Racing with heart: Norman race car driver overcomes risk of sudden death to become champion

NORMAN, Okla. - Racing cars is often associated with racing hearts.

The sport is enough to get anyone's adrenaline going.

But, for one Norman driver - his heart was what sidelined him, temporarily. He was once at risk for sudden death - but determined to get back in action.

From the age of 6 - Bryce Cornet has had a special spot in his heart for racing. Starting out in the cart racing ranks, he worked his way up to open wheel and car racing.

But, things took a turn one day at the age of 15.

Bryce was sitting in class, and his heart began to slow.

"And, I thought I was having a heart attack," he said. "I didn't really know what that felt like."

Bryce's parents rushed him to the hospital.

"I was diagnosed with two heart abnormalities, Wolf Parkinson White and supraventricular tachycardia," he said.

Both conditions put Bryce at risk for sudden death.

In the E.R., Bryce's parents were told everyone he would be in contact with needed to know CPR just in case.

"It was very shocking to realize that it was such a serious situation," his mother, Kim, said.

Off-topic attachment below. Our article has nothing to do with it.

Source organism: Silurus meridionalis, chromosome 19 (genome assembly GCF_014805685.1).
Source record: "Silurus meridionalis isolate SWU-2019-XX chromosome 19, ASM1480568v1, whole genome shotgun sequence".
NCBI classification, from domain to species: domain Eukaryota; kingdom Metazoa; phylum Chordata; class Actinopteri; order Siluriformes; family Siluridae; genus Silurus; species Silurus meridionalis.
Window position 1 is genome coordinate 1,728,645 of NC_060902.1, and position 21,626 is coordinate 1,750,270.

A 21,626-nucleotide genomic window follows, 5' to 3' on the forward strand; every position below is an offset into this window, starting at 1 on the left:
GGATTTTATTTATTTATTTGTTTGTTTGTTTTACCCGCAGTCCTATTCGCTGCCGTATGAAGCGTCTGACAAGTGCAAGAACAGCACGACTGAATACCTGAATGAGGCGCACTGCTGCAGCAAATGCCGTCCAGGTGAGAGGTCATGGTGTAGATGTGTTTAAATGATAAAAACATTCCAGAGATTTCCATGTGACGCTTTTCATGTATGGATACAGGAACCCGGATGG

For 2-3 months, Bryce was on a heart monitor before surgery.

"They put him on a medication, but we were terrified, and we were constantly watching him and they had him on a 24-hour monitor until they could get him in," said his father, Jimmy Cornet.

His story is now being told in a documentary called 'Driven - the Bryce Cornet Story.' Hearing his parents speak about his story is emotional for the now 25-year-old.

"Really puts into perspective for me how much my parents went through when I was 15," he said.

Bryce underwent surgery and was cleared to slowly start racing again about a year later. His health was the last thing on his mind. He wanted to be on the track.

"So, really, there was no fear for me getting back," he said.

Due to health concerns and the cost of medical bills, it wasn't until last year that Bryce got to race year-round again.

"I had four track records, won 11 of 13 races," he said. "Won the national title, and won a separate championship series as well. For me, racing is like riding a bike. You get back into it and, after a few sessions back on the track, you're kind of in the groove again."

Bryce's goals include to race Indy Car, and he works for a local company that works with electric vehicle batteries - so Formula E - the electric racing series - is very much on the table. His biggest obstacle is the funds it takes to get there.

You can watch Bryce's documentary here.

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